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map that shows expansion of Thunderbay

Thunder Bay Sanctuary Boundaries Expand

By Samantha Clevenger

Since its designation in 2000, Thunder Bay National Marine Sanctuary has been home to one of the richest collections of federally protected shipwrecks in America. The cold, clear waters of Lake Huron are a treasure trove of our nation's maritime history, from the days of the earliest pioneers to the modern era of bustling commerce on the Great Lakes.

Now that collection is growing even larger as the sanctuary expands to nearly 10 times its original size, encompassing new waters that may potentially contain more than 100 additional shipwreck sites.

photo of florida shipwreck

The Package Freighter Florida. Click here for a high resolution image.

After nearly seven years of research and extensive stakeholder input, NOAA has published new regulations that increase the area of Thunder Bay National Marine Sanctuary from 448 square miles to 4,300 square miles.

Cause for Celebration

The people of northeastern Michigan have plenty of reasons to celebrate the Thunder Bay sanctuary expansion, which was championed by Carl Levin, Michigan’s senior senator, citing scientific, cultural and economic benefits for that part of the state. Within the newly protected area are 47 known shipwrecks and around 60 suspected shipwrecks, adding to the 45 known and 40 suspected wrecks in the sanctuary’s original boundaries. By extending federal protection to the additional wreck sites, the sanctuary will help preserve these pieces of history and generate increased tourism, giving local communities an economic boost.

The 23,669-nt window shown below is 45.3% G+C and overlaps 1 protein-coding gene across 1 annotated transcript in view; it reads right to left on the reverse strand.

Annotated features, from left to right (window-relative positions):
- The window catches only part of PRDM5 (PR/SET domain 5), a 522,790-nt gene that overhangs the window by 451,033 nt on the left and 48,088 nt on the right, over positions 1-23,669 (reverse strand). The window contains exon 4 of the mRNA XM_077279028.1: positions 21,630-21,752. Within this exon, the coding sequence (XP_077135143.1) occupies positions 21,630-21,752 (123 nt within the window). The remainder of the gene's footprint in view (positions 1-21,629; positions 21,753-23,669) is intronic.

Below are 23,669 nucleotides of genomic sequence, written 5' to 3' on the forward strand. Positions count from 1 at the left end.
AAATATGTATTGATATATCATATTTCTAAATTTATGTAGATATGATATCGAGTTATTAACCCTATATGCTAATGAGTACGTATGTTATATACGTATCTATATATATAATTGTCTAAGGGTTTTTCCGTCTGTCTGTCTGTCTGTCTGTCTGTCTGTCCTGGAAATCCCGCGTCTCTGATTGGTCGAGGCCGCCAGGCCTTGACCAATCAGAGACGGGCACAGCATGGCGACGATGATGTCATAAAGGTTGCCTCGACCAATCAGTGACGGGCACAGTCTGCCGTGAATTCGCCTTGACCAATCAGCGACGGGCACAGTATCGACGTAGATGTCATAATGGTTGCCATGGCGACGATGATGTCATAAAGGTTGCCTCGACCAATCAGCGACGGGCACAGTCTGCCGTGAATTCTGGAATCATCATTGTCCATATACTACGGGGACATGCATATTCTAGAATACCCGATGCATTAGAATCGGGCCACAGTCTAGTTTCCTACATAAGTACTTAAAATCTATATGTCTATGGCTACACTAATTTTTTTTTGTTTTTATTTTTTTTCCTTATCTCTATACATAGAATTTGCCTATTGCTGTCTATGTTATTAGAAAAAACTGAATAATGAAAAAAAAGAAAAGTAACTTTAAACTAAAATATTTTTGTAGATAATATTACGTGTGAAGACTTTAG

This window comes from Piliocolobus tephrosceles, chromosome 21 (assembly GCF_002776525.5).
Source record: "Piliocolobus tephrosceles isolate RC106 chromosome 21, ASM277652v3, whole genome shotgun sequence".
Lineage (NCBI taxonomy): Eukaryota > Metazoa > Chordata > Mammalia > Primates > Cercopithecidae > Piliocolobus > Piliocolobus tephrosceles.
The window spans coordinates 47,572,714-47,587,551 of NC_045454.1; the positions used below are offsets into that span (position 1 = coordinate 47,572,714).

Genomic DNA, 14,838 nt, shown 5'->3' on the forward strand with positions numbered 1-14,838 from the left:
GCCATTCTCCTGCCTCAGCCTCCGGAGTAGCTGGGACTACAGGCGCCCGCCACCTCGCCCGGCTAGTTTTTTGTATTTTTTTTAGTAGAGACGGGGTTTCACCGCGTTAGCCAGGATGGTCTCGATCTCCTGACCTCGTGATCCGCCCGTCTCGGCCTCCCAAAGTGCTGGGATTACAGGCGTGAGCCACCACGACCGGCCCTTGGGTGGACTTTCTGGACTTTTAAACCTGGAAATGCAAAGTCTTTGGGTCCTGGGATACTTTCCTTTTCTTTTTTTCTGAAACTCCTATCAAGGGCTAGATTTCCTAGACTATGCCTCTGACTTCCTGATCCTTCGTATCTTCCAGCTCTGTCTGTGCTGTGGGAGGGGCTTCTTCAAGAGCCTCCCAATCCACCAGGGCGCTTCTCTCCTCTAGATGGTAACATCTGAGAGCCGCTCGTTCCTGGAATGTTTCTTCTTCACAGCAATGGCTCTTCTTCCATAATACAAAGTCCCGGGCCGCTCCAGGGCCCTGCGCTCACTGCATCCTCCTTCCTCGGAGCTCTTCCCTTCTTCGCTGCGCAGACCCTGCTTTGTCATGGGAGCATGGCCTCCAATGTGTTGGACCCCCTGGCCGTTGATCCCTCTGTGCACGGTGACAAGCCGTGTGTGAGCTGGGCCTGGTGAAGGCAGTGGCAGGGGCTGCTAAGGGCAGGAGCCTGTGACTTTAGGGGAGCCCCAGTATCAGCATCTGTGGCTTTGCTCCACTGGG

photo of florida shipwreck

A photomosaic of the Norman. Click here for a panoramic view.

The expansion also opens up new opportunities to study the history of these wreck sites, revealing more stories of our nation’s heritage and ensuring that generations to come will be able to learn from this vibrant microcosm of economic and maritime history.  

A Team Effort

Expanding the sanctuary was a tremendous effort based on years of research by NOAA and its scientific partners, as well as public input and widespread support from local and regional interests and elected officials, a testament to the sanctuary’s image and economic impact. The process involved extensive cooperation with local, state and federal government agencies, the Chippewa Ottawa Resource Authority, the U.S. Coast Guard, the U.S. Environmental Protection Agency, public and private interests, and local Michigan communities.

photo of pt barney

NOAA archaeologist and the FT Barney wheel. Click here for a high resolution image.

Support for the effort was largely driven by the consensus that the existing sanctuary, which is headquartered at the NOAA Great Lakes Maritime Heritage Center in Alpena, has proved to be a significant benefit for the city and surrounding areas, and has not imposed unnecessary restrictions on maritime economic and recreational activities. All regulations in the newly expanded waters will be consistent with what is already in place in the original 448 square miles of Thunder Bay National Marine Sanctuary.

Read the press release.

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